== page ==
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A review of Why Good Arguments Often Fail: Making a More Persuasive Case for Christ. By James Sire. IVP, 2006.

Aug 22, 2006

James Sire has been involved in Christian apologetics for quite some time now. His classic work, The Universe Next Door, first penned in 1976, is now in its fourth edition and has sold over a quarter-million copies. His many years of speaking and writing about apologetics in many different countries makes him an authority on the subject.

Yet he asks, like many of us may have, why do my arguments seem to fail? Why am I not more effective? Why do so many seem to reject the message?

This book seeks to answer those questions. While there are of course spiritual dynamics at work, often our arguments are simply not very good. Or perhaps we are offensive and unloving in our presentations. Or perhaps we have not done our homework. Or maybe we lack sufficient knowledge of who our audience is.

Sire focuses here on how we can better make our case, and how we can avoid common pitfalls. Thus he first examines flawed arguments and common fallacies we often make when seeking to defend the faith. He looks at faulty arguments which both believers and non-believers can make. There is plenty of fuzzy thinking and poor reasoning ability to go around, it seems. Yet Sire reminds believers that we need to do the best we can as we make our case for faith. This involves the effort needed to think clearly and analyse worldviews and arguments carefully.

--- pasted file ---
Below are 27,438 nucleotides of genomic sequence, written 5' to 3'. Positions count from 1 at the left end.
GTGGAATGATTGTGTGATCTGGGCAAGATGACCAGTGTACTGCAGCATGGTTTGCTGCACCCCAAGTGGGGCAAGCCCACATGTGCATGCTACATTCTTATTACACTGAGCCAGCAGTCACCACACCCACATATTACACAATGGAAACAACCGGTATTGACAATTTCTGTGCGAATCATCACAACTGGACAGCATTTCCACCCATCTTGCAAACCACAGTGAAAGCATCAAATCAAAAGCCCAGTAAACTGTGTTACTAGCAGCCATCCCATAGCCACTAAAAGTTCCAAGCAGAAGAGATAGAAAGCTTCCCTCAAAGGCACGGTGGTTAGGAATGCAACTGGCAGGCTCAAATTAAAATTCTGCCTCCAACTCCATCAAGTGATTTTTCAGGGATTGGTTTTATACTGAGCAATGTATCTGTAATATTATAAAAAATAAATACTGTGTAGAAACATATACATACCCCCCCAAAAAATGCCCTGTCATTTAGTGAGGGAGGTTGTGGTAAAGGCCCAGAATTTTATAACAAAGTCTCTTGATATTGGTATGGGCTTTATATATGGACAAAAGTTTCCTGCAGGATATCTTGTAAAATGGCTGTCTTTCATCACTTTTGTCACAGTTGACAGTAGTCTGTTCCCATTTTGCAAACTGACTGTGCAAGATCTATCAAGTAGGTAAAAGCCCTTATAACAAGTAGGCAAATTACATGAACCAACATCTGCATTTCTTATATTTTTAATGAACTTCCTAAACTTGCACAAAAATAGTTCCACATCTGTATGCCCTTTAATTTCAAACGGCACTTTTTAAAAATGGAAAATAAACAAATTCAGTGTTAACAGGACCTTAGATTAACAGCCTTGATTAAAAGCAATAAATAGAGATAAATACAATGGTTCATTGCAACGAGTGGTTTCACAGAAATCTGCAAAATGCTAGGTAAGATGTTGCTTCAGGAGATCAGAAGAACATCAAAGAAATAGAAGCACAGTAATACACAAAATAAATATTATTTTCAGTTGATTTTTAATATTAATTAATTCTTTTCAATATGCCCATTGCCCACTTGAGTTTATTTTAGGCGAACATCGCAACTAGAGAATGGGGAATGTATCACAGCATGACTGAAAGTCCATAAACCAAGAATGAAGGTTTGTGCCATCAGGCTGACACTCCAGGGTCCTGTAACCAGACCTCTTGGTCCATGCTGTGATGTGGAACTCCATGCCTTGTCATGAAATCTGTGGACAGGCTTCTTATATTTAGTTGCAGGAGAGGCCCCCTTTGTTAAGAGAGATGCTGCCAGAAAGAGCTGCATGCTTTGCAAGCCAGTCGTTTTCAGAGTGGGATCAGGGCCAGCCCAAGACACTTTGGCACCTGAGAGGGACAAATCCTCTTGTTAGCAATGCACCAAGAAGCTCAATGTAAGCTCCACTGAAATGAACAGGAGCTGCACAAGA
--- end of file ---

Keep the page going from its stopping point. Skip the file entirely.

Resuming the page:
Secondly he examines what makes for a good argument, and why it may be rejected. How can we learn from our mistakes and more successfully engage our unbelieving friends? What is it that keeps good reasoning from being accepted? Sometimes the way we present our case is the problem. We may be abrasive or arrogant or condescending. The way we deliver the message can often be as important as the message itself.

And sometimes we misread the audience. Perhaps we underestimate their intelligence. Or we may overestimate it. Or we may not even be speaking the same conceptual language with them. Or there may be psychological obstacles to overcome, such as unhappy experiences in childhood or at church. Thus knowing who we are talking to and where they are coming from is an important part of making our case effectively.

Finally, he gives several examples of effective apologetics. Here he shows how a successful argument can work. And he uses the apostle Paul at Athens as his major example. Paul certainly knew his audience well and was quite capable at building bridges to them. In addition, using the thought-world and language of his audience, he was able to lay out the basics of the Christian faith.

All in all this is a helpful introductory text to logical thinking, and the need for believers to more finely tune their arguments and more carefully make their case. It encourages us to keep on in the apologetic task. A helpful volume indeed.

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